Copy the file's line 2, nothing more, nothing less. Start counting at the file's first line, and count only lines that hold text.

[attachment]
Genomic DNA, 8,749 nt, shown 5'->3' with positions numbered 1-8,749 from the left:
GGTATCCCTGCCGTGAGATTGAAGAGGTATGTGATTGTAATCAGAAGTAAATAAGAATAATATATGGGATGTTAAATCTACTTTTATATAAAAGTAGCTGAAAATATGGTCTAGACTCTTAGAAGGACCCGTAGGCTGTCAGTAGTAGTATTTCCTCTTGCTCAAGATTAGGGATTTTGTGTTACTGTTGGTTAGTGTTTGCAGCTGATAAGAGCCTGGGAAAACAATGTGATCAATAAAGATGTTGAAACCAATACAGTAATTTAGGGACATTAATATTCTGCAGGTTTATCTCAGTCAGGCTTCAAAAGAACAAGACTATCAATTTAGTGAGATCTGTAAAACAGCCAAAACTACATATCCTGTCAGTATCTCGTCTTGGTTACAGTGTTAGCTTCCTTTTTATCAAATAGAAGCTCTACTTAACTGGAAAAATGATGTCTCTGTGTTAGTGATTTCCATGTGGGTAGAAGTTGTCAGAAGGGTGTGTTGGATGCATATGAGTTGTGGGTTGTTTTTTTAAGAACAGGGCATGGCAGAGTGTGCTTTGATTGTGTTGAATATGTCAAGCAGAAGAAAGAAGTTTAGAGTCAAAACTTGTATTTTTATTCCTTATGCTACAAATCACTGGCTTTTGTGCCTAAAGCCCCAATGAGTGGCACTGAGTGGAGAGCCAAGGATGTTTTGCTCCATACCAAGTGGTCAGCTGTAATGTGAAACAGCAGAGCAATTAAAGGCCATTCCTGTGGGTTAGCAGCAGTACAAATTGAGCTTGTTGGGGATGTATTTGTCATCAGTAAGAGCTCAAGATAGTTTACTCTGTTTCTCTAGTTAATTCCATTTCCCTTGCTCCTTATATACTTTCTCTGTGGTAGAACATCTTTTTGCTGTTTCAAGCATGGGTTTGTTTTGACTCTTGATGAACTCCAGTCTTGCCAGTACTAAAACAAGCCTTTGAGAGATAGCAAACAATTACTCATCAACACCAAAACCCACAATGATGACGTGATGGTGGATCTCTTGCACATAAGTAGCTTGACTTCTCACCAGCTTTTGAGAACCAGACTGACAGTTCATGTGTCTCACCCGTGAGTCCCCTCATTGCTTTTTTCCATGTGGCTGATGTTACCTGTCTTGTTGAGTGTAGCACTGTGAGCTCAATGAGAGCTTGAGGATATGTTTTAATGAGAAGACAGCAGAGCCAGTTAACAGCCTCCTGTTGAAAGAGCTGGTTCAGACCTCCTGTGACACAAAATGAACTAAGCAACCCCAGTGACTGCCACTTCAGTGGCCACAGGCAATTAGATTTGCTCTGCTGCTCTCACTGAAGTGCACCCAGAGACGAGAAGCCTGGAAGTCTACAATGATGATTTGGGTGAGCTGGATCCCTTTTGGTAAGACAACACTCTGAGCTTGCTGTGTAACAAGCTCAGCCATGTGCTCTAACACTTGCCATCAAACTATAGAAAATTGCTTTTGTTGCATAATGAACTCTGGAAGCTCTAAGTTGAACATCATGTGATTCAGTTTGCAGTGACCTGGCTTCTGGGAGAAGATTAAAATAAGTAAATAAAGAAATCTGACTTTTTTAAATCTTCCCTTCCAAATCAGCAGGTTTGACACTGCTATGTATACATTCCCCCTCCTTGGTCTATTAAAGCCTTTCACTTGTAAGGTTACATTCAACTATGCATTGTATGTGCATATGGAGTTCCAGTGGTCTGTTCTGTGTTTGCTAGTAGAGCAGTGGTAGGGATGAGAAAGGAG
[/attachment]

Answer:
GGTATCCCTGCCGTGAGATTGAAGAGGTATGTGATTGTAATCAGAAGTAAATAAGAATAATATATGGGATGTTAAATCTACTTTTATATAAAAGTAGCTGAAAATATGGTCTAGACTCTTAGAAGGACCCGTAGGCTGTCAGTAGTAGTATTTCCTCTTGCTCAAGATTAGGGATTTTGTGTTACTGTTGGTTAGTGTTTGCAGCTGATAAGAGCCTGGGAAAACAATGTGATCAATAAAGATGTTGAAACCAATACAGTAATTTAGGGACATTAATATTCTGCAGGTTTATCTCAGTCAGGCTTCAAAAGAACAAGACTATCAATTTAGTGAGATCTGTAAAACAGCCAAAACTACATATCCTGTCAGTATCTCGTCTTGGTTACAGTGTTAGCTTCCTTTTTATCAAATAGAAGCTCTACTTAACTGGAAAAATGATGTCTCTGTGTTAGTGATTTCCATGTGGGTAGAAGTTGTCAGAAGGGTGTGTTGGATGCATATGAGTTGTGGGTTGTTTTTTTAAGAACAGGGCATGGCAGAGTGTGCTTTGATTGTGTTGAATATGTCAAGCAGAAGAAAGAAGTTTAGAGTCAAAACTTGTATTTTTATTCCTTATGCTACAAATCACTGGCTTTTGTGCCTAAAGCCCCAATGAGTGGCACTGAGTGGAGAGCCAAGGATGTTTTGCTCCATACCAAGTGGTCAGCTGTAATGTGAAACAGCAGAGCAATTAAAGGCCATTCCTGTGGGTTAGCAGCAGTACAAATTGAGCTTGTTGGGGATGTATTTGTCATCAGTAAGAGCTCAAGATAGTTTACTCTGTTTCTCTAGTTAATTCCATTTCCCTTGCTCCTTATATACTTTCTCTGTGGTAGAACATCTTTTTGCTGTTTCAAGCATGGGTTTGTTTTGACTCTTGATGAACTCCAGTCTTGCCAGTACTAAAACAAGCCTTTGAGAGATAGCAAACAATTACTCATCAACACCAAAACCCACAATGATGACGTGATGGTGGATCTCTTGCACATAAGTAGCTTGACTTCTCACCAGCTTTTGAGAACCAGACTGACAGTTCATGTGTCTCACCCGTGAGTCCCCTCATTGCTTTTTTCCATGTGGCTGATGTTACCTGTCTTGTTGAGTGTAGCACTGTGAGCTCAATGAGAGCTTGAGGATATGTTTTAATGAGAAGACAGCAGAGCCAGTTAACAGCCTCCTGTTGAAAGAGCTGGTTCAGACCTCCTGTGACACAAAATGAACTAAGCAACCCCAGTGACTGCCACTTCAGTGGCCACAGGCAATTAGATTTGCTCTGCTGCTCTCACTGAAGTGCACCCAGAGACGAGAAGCCTGGAAGTCTACAATGATGATTTGGGTGAGCTGGATCCCTTTTGGTAAGACAACACTCTGAGCTTGCTGTGTAACAAGCTCAGCCATGTGCTCTAACACTTGCCATCAAACTATAGAAAATTGCTTTTGTTGCATAATGAACTCTGGAAGCTCTAAGTTGAACATCATGTGATTCAGTTTGCAGTGACCTGGCTTCTGGGAGAAGATTAAAATAAGTAAATAAAGAAATCTGACTTTTTTAAATCTTCCCTTCCAAATCAGCAGGTTTGACACTGCTATGTATACATTCCCCCTCCTTGGTCTATTAAAGCCTTTCACTTGTAAGGTTACATTCAACTATGCATTGTATGTGCATATGGAGTTCCAGTGGTCTGTTCTGTGTTTGCTAGTAGAGCAGTGGTAGGGATGAGAAAGGAG